Monthly Archives: October 2017

30th October 2017

Currently Loving – October 2017

This month nearly escaped me, but I’ve just found time to pull together the things I’m been coveting, trying, and buying this month (I’m blaming half term – it’s impossible to even have a wee in peace, let alone find the time for work!)

As you can see, my picks are getting a bit glitzy and festive – and that’s not surprising given this is the first autumn I’ve been in the UK for 5 years. It already feels festive and it’s still October, so please consider this a warning for how Christmassy my blog is going to get over the next few months! Sorry (not sorry)….

  1. Glitter Slippers, Boden

I now live in the UK and my feet are cold – step forward, slippers. And top of my wish list are these glittery numbers from Boden. From £22, click here to shop.

  1. Penguin Fairisle Jumper, Marks & Spencer.

I’ve spotted so many gorgeous Christmas jumpers for kids in the shops already this year – but this Fairisle penguin number by M&S is top of my list for Mabel. £10, click here to shop.

  1. Rose gold bag, H&M

I bought this rose gold shopper from H&M in Dubai before I flew back for the summer – and I’ve used it nearly every day since. I love it so much that I’m already worried about the day it starts looking a bit tired (it’s not real leather sadly, hence the affordable price tag!), so I hopped over to the UK website to see if I could buy a replacement. I was delighted to discover it’s just been added to the online aisles for £19.99, click here to shop.

  1. FujiFilm Instax Mini, John Lewis

The instant camera has been on my wish list for a while – and now it comes in Rose Gold (exclusively at John Lewis), I obviously have to have it. It’s £94.95 and comes complete with 10 shots of film, click here to shop.

  1. SAVE THE CHILDREN Christmas Jumpers, The FMLY Store

There are so many stunning designs in this year’s Save The Children Christmas collection by The FMLY Store that I had trouble picking my favourite, but I think it’s this MERRY design by Karen Elson that gets the top spot for me. Each jumper costs £50 (with 50% going straight to Save The Children) and you can pre-register to buy them here.

  1. Multi Vitamins, T-RQ (UAE)

Last month, I gave you a bit of an overview about these adult gummy vitamins by T-RQ – and this month, I wanted to go into more detail about why I especially love the Multivitamins. In fact, they are the only gummy multivitamin in the world that contain nine essential vitamins and minerals, all of which are 100% of the recommended daily value. I love them because I hate swallowing vitamins with water and they are so easy to chew (and taste great too), but also because they are made from only natural flavours and colours, with a plant-based formula, and no allergens, artificial flavours, or preservatives. You’ll soon be able to get your hands on bottles at most pharmacies across Dubai. Click here for more information

  1. Wire Letter, Oliver Bonas

Gorgeous wire letters to sit on a shelf in rose gold? Well of course I want one for every member of my family – especially when they are only £12 each! Click here to shop.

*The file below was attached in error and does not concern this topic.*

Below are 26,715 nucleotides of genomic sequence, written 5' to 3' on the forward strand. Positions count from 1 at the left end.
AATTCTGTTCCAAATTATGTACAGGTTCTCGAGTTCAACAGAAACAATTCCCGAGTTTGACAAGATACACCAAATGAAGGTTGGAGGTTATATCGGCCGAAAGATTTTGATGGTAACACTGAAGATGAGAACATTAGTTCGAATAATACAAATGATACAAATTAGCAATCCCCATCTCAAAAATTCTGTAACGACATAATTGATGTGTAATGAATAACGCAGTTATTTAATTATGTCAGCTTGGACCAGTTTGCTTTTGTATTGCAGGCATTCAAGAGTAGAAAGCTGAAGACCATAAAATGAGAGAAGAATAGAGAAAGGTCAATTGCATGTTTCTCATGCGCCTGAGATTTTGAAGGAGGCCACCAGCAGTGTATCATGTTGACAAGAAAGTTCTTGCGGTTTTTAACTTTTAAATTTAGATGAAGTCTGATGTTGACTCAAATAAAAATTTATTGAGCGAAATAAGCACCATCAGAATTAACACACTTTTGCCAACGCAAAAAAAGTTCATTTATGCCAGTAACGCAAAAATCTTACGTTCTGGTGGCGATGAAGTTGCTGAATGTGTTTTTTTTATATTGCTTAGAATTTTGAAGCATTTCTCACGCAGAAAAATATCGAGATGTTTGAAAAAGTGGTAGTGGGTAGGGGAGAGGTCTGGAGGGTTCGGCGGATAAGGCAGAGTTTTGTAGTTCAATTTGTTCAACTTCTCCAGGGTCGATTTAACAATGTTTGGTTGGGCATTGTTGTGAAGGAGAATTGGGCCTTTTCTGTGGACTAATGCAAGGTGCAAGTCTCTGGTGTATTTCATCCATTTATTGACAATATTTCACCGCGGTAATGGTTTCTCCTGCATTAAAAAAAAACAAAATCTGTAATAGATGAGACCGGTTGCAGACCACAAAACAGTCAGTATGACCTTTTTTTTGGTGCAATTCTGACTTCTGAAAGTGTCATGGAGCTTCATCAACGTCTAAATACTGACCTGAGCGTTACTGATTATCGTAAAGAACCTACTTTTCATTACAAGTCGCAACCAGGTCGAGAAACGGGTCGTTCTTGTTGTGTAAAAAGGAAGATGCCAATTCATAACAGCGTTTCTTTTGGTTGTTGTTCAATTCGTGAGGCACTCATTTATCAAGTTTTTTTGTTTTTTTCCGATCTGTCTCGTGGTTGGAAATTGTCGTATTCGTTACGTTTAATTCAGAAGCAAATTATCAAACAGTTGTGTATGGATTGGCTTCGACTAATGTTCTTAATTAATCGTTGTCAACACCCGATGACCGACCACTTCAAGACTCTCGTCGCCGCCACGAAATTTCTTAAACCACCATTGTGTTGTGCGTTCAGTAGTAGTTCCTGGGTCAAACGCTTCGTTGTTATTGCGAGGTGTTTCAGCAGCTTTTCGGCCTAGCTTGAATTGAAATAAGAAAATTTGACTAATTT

1. Billy Bee Sugarplums and Honey by Paris Brosnan

The author Paris Brosnan sent my boys this delightful story – and I have so enjoyed reading it to them before bed. Highly recommended for your little people or for gifts. The paperback version is £7.99. Click here to shop.

  1. First Christmas Bauble, Not on the Highstreet

How gorgeous is this ‘First Christmas’ bauble from Not on the Highstreet? And if it isn’t your baby’s first Christmas, you can just pop their name on the bauble instead! Just £14.99 each, click here to shop.

  1. Yo Neighbor App (UAE)

I’m a big fan of this very clever app, which has just launched in the UAE. If you need something briefly (such as DIY tools, camping equipment, or baby equipment – and everything in between), you can search for those items based on the area you live and see daily / hourly charges for items available to hire nearby. It’s a great way to connect with your neighbours, save money, and live a little more sustainably. I’m seriously impressed. Download on iTunes here. Download on Google Play here.

  1. Initial T-Shirts, Mina and the Moon

I couldn’t resist ordering my three these long-sleeved T-Shirts with their initials in gold. They come in a choice of different styles and colours (also sweatshirts for a bit more warmth in winter) – and they start at just £14 each, click here to shop.

 

Written in collaboration with T-RQ and Yo Neighbor

This blog post contains affiliate links

 

 

 



26th October 2017

It was an autumn afternoon, back in 1999…

It was a cool autumnal afternoon, back in 1999. Quite unremarkable as days go, but I remember it clearly.

It was my first term at university and I was walking to campus for a late afternoon lecture. The sky was a dark, twilight blue as dusk rolled in – and as I strolled, my eyes were drawn to a house with the lights shining bright inside. Without the curtains pulled, I could see two school children sat in the lounge. They were watching afternoon TV, sipping cups of orange squash, and nibbling biscuits.

A scene being played out in thousands of houses all over the country.

A scene I’d played out thousands of times myself.

And my eyes took in that familiar scene as I strolled past the house to my lecture, it hit me like a lightning bolt.

That part of my life was over.

I would never be a schoolchild again. I’d never get home from school and raid the biscuit tin. I’d never sit and watch after-school TV.

It was over.

I had been so excited about moving on with my life, leaving home for the first time, cooking my own dinners, making my own decisions about what time I would roll into bed in the evening, and what time I might roll out of it the next day, that I’d completely forgotten that I was leaving so much behind.

Did I want to go back there? No way. You couldn’t drag me.

But for the very first time in my life, I had an understanding of the finality of time. And I was shocked to realise that there was no way back. Even if I ended up hating university and wanted to go home, I could never be a schoolchild again drinking squash and nibbling biscuits.